Academic journal article Generations

Practical Lessons for Delivering Integrated Services in a Changing Environment: The PACE Model

Academic journal article Generations

Practical Lessons for Delivering Integrated Services in a Changing Environment: The PACE Model

Article excerpt

A new look at a pioneering provider of comprehensive care.

The Program of AllInclusive Care for the Elderly, or PACE, is the fully integrated managed care system pioneered by On Lok Senior Health Services in San Francisco (Ansak, 1990). Replicated nationwide as a Healthcare Financing Administation (HCFA) demonstration program PACE became a permanent provider of comprehensive medical and long-term-care services to the frail elderly with the passage of the Balanced Budget Act of 1997 (US. Congress, I997). PACE now is a permanent provider under Medicare and a state option under Medicaid.

The goals of PACE are to maximize each enrollee's autonomy and continued community residence and to provide quality care at lower cost to Medicare, Medicaid, and private-pay enrollees relative to their payments in the traditional system. From the perspective of the HCFA, the goal is to reduce the fragmentation of services and effectively integrate acute and long-term care into a "single, seamless system" (Vladeck, I996).

In PACE, preventive and rehabilitative services are emphasized to stabilize chronic conditions and avoid or decrease complications of disease, thereby enhancing life. Services, including primary care, social work, and restorative therapy, are provided in the PACE center, at home, in the hospital, and in the nursing home. PACE includes specialty and ancillary medical services as well as community-based long-termcare services such as transportation, meals, and personal care.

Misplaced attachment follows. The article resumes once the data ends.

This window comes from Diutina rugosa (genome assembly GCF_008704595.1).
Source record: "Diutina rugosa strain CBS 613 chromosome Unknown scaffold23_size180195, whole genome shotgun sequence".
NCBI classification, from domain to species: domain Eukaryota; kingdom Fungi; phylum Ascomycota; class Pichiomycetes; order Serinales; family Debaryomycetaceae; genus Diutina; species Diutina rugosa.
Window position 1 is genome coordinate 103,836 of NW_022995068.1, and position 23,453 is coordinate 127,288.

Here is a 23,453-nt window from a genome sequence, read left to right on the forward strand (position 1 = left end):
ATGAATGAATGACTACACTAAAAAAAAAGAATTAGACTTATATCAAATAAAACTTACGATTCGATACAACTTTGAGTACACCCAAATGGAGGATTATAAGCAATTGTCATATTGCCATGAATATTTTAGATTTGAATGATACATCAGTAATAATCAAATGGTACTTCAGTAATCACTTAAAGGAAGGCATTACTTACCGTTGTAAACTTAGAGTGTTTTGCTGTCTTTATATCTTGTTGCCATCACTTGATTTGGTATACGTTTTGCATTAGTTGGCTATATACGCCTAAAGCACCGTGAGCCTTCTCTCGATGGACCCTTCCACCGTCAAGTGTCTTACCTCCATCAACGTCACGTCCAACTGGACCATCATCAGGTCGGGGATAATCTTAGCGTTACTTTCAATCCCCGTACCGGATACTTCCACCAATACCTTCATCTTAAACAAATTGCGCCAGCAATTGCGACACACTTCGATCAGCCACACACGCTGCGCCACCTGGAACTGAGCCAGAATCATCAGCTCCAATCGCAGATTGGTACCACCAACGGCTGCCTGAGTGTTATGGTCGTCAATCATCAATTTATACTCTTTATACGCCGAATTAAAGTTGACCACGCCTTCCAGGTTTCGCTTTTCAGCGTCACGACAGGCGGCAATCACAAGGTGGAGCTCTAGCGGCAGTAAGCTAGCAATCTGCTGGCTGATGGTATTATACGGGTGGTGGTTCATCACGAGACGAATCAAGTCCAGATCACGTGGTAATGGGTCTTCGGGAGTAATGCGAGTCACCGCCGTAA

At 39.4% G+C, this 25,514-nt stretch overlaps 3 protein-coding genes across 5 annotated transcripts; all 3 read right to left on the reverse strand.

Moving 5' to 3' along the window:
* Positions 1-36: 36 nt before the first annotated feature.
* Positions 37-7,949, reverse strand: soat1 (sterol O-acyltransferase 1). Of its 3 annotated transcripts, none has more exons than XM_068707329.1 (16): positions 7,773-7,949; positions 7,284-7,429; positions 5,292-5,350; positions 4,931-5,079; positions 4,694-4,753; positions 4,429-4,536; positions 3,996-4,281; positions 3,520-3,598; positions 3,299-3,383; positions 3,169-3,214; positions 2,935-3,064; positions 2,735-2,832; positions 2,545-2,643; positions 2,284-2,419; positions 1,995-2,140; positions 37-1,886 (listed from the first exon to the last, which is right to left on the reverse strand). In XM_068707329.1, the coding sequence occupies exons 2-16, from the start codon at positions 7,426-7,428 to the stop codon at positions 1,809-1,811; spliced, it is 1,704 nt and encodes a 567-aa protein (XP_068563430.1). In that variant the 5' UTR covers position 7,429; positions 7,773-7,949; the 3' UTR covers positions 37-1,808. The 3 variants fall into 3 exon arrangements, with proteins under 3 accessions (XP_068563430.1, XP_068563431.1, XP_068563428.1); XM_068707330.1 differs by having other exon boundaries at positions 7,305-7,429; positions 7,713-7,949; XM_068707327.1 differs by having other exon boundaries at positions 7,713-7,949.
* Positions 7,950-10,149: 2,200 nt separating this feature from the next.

According to White (I998), PACE is the only program to date targeted solely to frail and impaired elders in which providers assume full financial risk.


PACE enrolls frail older people exclusively. To enter the program, a person must be at least 55 years old and be certified by the state as eligible for nursing home care. When compared to other elderly populations, PACE enrollees are most similar to nursing home residents and, according to the most recent program statistics (Clark, I998) have the following characteristics:

On average PACE enrollees are 8o years old; about 3o percent are 85 or older.

On average, PACE enrollees are dependent in three activities of daily living.

More than two-thirds of PACE enrollees suffer from mental disorders including dementia and depression.

Nationally, PACE serves an ethnically diverse group of participants-45 percent Caucasian, 26 percent African American, 15 percent Hispanic, I2 percent Asian/Pacific Islander, and 2 percent other (Clark, I998). The racial and ethnic distribution of each program reflects its particular community.


PACE completely integrates services and financing for both acute and long-term care and, by doing so, is a fully integrated managed care system for the frail elderly. The PACE service delivery system is comprehensive, uses an interdisciplinary team for assessment and treatment, and integrates primary and specialty medical care with long-term-care services. PACE delivers services beyond the usual Medicare and Medicaid benefits, based on individual need.

PACE receives monthly capitation payments from Medicare, Medicaid, and individuals (participants who are financially ineligible for Medicaid pay that portion of the monthly fee themselves). Medicare bases its payment on the adjusted (for geographic location) average per capita cost (AAPcc) methodology used to reimburse Medicare health maintenance organizations (HMos). For PACE, the county per capita cost is multiplied by a single adjustment factor of 2.39 to reflect the frailty of PACE enrollees. In I998, the monthly Medicare capitation payment to PACE programs ranged from $877 to $1,775. The Medicare rate-setting methodology assumes a 5 percent savings for Medicare, although research to date suggests substantially higher savings attributable to PACE (Clark, 1998; White, I998; Gruenberg, Rumishiskaya, and Kaganova, I993). …

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